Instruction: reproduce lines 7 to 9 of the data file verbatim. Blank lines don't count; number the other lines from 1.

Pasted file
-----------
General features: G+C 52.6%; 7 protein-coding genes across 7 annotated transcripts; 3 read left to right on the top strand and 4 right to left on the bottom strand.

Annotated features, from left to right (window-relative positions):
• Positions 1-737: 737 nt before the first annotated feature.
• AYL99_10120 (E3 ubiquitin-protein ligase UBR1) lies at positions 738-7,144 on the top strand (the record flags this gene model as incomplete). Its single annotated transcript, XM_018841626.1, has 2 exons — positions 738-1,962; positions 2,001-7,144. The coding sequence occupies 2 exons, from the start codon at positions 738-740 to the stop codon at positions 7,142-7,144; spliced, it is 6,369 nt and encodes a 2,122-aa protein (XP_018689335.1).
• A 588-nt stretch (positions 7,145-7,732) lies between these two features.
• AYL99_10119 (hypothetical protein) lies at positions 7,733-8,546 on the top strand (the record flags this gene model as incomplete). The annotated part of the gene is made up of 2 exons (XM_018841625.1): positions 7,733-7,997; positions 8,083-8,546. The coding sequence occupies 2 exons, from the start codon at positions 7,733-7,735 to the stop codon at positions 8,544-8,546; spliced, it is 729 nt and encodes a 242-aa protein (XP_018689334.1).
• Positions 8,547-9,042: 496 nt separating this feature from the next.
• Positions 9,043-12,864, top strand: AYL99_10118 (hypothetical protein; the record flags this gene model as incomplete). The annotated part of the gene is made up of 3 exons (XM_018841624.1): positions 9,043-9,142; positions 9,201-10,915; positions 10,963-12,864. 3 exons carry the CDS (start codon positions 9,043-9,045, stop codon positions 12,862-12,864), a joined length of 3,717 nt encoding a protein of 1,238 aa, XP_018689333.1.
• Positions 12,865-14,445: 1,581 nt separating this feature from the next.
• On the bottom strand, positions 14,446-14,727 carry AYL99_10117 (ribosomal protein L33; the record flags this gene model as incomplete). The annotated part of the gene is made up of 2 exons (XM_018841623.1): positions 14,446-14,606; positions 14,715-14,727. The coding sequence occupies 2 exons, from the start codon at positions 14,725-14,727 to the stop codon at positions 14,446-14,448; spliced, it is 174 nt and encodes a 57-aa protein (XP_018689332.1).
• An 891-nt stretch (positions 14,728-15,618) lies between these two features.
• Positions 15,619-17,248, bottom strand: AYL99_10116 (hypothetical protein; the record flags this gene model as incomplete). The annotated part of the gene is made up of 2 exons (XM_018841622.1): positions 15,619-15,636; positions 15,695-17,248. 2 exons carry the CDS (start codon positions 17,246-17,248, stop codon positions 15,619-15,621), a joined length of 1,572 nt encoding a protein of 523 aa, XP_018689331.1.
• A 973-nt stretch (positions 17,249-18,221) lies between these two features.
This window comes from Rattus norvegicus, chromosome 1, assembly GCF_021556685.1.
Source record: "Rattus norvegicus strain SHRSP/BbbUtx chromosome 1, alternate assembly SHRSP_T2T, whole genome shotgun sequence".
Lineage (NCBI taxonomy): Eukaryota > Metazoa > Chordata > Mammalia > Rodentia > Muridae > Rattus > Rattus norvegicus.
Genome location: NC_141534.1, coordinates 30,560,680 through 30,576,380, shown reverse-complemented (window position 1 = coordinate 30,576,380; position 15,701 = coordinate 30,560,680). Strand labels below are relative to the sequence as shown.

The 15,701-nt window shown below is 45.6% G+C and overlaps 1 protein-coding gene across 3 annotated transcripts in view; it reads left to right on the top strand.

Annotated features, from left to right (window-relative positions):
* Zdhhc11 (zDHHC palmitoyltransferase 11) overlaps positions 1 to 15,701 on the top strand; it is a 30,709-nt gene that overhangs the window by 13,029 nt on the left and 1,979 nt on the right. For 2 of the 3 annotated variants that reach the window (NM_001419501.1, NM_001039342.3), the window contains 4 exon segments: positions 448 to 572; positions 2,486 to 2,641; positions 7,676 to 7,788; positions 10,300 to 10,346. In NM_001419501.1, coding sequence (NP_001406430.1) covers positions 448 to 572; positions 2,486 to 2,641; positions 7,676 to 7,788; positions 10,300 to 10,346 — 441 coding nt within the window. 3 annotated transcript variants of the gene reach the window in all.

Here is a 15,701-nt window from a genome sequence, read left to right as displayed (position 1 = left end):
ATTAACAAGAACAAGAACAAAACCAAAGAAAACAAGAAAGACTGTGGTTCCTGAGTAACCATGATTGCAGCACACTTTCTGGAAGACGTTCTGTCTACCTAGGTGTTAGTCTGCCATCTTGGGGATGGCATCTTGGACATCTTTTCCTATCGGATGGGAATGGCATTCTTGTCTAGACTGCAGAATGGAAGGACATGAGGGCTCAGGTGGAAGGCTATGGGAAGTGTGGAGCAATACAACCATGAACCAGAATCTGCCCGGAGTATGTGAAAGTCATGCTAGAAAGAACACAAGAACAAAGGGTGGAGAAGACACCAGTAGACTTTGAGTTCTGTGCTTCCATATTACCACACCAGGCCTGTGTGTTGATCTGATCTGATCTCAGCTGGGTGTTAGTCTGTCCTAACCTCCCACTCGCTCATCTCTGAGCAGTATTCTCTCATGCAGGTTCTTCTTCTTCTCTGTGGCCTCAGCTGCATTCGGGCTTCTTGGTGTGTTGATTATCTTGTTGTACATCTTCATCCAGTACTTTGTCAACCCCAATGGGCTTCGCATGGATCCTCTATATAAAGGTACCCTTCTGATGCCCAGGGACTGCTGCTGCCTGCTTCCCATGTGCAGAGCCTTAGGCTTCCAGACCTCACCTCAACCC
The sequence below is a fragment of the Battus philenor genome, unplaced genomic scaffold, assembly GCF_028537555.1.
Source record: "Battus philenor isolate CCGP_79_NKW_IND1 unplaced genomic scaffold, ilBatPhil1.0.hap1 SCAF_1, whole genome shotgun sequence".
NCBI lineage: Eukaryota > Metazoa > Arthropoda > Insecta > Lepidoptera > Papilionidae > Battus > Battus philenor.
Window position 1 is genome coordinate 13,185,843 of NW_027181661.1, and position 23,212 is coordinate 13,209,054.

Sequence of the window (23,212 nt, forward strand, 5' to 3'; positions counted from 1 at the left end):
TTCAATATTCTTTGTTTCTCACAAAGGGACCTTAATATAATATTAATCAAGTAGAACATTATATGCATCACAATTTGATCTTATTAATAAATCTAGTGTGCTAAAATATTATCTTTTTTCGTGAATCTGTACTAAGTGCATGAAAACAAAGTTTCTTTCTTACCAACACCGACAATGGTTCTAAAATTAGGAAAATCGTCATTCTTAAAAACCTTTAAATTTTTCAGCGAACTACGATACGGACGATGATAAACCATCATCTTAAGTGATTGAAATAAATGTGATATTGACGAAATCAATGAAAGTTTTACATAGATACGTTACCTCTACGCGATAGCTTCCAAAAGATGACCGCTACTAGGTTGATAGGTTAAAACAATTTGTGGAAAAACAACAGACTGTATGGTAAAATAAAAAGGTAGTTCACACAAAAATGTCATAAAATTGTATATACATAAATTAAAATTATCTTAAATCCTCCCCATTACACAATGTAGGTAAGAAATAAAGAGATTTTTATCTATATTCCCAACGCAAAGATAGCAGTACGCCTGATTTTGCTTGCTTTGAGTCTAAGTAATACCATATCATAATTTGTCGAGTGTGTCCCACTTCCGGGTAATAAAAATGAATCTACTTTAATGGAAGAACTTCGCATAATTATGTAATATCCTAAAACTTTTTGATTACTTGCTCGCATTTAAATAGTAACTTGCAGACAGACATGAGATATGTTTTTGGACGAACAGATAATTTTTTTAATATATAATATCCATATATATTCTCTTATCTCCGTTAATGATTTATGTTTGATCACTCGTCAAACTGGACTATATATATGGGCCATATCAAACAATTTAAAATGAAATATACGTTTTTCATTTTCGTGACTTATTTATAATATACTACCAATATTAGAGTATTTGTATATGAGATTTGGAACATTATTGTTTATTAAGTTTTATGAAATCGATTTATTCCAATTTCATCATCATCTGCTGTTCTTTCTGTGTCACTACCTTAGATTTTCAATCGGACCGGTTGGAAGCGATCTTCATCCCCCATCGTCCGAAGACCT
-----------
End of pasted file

• Positions 8,547-9,042: 496 nt separating this feature from the next.
• Positions 9,043-12,864, top strand: AYL99_10118 (hypothetical protein; the record flags this gene model as incomplete). The annotated part of the gene is made up of 3 exons (XM_018841624.1): positions 9,043-9,142; positions 9,201-10,915; positions 10,963-12,864. 3 exons carry the CDS (start codon positions 9,043-9,045, stop codon positions 12,862-12,864), a joined length of 3,717 nt encoding a protein of 1,238 aa, XP_018689333.1.
• Positions 12,865-14,445: 1,581 nt separating this feature from the next.